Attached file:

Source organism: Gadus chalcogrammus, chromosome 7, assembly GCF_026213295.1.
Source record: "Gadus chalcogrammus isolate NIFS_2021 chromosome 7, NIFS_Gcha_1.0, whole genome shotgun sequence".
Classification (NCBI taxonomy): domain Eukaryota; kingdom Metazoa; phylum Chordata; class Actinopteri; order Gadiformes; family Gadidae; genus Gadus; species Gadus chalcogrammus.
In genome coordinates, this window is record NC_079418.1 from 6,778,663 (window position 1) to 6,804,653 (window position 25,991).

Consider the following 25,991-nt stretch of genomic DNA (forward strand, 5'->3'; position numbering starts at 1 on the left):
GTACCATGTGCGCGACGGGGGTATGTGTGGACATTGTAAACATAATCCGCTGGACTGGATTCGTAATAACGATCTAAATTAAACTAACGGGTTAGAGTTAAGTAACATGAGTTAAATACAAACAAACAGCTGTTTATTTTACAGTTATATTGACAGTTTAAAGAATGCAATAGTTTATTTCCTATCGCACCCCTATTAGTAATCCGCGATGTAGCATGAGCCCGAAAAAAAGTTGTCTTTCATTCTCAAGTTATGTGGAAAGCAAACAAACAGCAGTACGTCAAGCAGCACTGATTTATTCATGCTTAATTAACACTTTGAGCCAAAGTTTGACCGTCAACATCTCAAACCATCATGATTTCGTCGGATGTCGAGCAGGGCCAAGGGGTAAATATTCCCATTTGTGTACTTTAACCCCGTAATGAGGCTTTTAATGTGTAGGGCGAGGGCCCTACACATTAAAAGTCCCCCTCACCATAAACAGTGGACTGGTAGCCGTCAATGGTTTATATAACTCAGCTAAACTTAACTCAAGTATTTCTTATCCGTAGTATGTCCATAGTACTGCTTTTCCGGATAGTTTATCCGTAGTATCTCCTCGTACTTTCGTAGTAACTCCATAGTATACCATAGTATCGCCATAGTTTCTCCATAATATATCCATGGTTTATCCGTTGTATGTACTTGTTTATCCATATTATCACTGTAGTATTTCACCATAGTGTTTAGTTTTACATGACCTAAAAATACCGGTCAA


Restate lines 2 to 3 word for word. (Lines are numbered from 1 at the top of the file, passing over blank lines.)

Source record: "Gadus chalcogrammus isolate NIFS_2021 chromosome 7, NIFS_Gcha_1.0, whole genome shotgun sequence".
Classification (NCBI taxonomy): domain Eukaryota; kingdom Metazoa; phylum Chordata; class Actinopteri; order Gadiformes; family Gadidae; genus Gadus; species Gadus chalcogrammus.